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Monday, June 01, 2020

A beginning

Dissolution of its Karnataka unit could kickstart a wider process of accountability and restructuring within Congress

By: Editorial | Updated: June 21, 2019 2:05:03 am
 Congress, Rahul Gandhi, Rahul Gandhi, Karnataka PCC, Karnataka PCC dissolution, Karnataka Congress, Indian Express editorial, Express editorial, Indian Express While the KPCC restructuring may shed light on the Congress strategy to rebuild, the party’s decline is the result of a process that dates back to the late 1960s.

The dissolution of the Karnataka PCC on Wednesday is the first major step the Congress has initiated after its drubbing in the general election nearly a month ago. The party has been convulsed by Rahul Gandhi’s decision to take responsibility for the defeat and quit his post. Hopefully, Karnataka marks a beginning for the Congress leadership towards reorganising itself and facing up to the challenge posed by the BJP. The Congress continues to be the largest Opposition party in the country and its conduct will have a bearing on political institutions and the democratic process itself.

While the KPCC restructuring may shed light on the Congress strategy to rebuild, the party’s decline is the result of a process that dates back to the late 1960s. Who or what could hold the Congress together is a question that became prominent in 1969, when the old guard in the party rejected the leadership of Indira Gandhi leading to a split in the organisation. Mrs Gandhi won the battle and tried to steer the Congress to the left. However, the process resulted in the party promoting, and organising itself around, her cult. Post Emergency, the Congress again debated the ideology/leadership question only to regroup again behind Mrs Gandhi. Since the 1980s, the party has turned to the Nehru-Gandhi dynasty each time it faced an existential crisis. The non-dynasts who helmed the party in the 1990s — Narasimha Rao and Sitaram Kesri — could neither rebuild the organisation nor retrieve lost ground. Sonia Gandhi, the undisputed party chief for nearly two decades since the late 1990s, was successful in keeping the party reasonably intact. However, there was no serious attempt to hold organisational polls or restate or rework party ideology. Sonia’s managerial instincts helped the party lead two coalition governments, but even she outsourced the task of providing ideological direction of the UPA to a non-party, non-elected National Advisory Council.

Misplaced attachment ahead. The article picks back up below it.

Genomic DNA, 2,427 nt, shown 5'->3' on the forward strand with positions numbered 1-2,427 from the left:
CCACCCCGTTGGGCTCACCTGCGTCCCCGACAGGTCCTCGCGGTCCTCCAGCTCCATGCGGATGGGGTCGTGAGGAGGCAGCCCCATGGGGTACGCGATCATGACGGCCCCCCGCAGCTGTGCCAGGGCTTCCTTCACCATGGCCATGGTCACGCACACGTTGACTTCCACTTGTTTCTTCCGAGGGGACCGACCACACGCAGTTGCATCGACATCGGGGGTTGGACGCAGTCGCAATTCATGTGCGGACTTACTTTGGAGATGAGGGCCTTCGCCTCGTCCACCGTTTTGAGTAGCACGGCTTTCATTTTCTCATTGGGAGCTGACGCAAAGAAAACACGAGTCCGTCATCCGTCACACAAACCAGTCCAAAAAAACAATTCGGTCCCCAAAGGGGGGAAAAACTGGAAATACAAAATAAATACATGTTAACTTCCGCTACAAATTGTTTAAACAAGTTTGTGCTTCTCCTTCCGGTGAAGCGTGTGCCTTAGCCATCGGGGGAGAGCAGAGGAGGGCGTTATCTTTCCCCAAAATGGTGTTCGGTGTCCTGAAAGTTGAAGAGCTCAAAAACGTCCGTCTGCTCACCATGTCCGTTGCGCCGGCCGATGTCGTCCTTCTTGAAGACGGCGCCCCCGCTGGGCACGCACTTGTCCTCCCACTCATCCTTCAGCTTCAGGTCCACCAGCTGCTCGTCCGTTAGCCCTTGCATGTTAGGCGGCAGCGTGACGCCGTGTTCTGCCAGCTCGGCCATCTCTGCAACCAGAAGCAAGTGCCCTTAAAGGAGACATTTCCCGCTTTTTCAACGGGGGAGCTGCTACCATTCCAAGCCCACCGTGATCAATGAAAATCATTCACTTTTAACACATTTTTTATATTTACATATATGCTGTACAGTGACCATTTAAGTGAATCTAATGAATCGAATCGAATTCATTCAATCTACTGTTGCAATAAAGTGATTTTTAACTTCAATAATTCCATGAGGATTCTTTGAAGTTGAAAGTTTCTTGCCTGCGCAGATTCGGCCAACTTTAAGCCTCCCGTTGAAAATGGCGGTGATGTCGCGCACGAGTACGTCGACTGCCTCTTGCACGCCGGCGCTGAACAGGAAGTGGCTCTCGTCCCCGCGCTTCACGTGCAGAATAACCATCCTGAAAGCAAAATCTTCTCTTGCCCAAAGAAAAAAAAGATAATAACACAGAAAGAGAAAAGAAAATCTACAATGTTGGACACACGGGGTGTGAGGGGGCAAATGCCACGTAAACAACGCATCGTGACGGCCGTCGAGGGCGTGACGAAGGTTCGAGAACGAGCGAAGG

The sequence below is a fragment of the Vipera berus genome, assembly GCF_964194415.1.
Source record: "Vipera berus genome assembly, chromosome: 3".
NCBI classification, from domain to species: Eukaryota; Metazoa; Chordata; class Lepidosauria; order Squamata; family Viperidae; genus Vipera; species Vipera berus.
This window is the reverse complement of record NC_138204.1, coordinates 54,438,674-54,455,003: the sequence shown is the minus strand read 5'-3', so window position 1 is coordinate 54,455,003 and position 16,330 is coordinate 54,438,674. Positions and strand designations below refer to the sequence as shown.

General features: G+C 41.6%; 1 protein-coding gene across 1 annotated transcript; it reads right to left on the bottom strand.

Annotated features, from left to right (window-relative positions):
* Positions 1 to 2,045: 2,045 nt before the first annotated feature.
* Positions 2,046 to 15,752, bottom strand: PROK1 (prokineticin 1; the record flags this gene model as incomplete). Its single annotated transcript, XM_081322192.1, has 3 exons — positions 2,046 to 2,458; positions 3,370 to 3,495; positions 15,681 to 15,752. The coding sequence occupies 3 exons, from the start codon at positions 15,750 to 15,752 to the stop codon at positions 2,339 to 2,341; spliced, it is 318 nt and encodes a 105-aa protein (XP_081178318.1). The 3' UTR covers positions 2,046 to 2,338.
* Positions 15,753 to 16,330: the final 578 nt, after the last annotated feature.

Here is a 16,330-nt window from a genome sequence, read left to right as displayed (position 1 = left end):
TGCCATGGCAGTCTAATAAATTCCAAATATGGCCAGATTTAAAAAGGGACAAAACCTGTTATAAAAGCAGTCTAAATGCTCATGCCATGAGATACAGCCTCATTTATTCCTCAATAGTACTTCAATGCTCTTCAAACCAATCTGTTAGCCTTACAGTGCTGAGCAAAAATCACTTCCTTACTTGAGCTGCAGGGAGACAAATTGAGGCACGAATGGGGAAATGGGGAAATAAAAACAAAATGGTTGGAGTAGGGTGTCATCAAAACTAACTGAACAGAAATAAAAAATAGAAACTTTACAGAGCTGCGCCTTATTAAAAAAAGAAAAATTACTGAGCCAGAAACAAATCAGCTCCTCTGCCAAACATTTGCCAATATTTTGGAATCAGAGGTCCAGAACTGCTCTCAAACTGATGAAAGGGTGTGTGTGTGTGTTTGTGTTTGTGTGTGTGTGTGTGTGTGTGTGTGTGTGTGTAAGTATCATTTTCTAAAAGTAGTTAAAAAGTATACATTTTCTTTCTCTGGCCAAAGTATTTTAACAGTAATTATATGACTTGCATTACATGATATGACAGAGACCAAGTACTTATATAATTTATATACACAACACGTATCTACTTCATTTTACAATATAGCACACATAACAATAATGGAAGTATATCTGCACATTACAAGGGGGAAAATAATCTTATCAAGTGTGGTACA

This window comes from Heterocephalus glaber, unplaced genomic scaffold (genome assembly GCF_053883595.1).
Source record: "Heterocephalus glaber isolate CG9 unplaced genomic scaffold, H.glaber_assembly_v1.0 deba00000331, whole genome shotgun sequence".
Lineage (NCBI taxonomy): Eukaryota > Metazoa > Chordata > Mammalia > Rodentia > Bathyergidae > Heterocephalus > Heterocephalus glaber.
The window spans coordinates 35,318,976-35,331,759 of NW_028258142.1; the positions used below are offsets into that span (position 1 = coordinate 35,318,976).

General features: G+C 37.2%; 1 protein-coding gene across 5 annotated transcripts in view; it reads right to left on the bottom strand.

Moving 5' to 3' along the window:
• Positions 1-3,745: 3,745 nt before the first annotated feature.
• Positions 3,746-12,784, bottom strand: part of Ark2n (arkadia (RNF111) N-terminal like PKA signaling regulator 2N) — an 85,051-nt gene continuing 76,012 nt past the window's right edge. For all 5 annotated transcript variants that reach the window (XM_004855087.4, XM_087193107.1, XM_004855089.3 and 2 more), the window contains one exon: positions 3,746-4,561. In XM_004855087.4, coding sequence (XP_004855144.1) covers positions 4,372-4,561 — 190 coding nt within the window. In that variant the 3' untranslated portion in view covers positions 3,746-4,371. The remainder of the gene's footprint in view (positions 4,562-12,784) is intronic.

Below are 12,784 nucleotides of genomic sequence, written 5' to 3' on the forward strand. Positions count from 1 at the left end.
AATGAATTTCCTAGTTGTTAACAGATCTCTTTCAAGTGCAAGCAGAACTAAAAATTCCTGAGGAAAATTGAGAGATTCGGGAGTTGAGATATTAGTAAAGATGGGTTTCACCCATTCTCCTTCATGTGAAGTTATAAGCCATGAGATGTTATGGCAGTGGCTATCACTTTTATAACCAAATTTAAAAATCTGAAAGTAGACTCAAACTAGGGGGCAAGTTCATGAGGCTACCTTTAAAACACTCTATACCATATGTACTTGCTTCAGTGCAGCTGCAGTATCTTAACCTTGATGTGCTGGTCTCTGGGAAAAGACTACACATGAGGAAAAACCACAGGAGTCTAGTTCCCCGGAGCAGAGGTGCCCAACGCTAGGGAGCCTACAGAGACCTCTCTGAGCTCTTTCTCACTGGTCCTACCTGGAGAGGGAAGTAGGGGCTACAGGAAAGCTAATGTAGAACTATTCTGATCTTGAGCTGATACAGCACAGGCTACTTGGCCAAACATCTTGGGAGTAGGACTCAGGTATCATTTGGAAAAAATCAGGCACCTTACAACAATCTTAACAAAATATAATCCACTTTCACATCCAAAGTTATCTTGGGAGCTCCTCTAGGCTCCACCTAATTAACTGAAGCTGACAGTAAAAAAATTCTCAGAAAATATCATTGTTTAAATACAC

Now Rahul Gandhi’s attempt to explain his resignation as party chief within the framework of accountability has threatened to disrupt the leadership model the Congress has subscribed to for many years. Karnataka, a state where the Congress is in office, offers an opportunity to institutionalise inner-party democracy and introduce fresh blood in the organisation.

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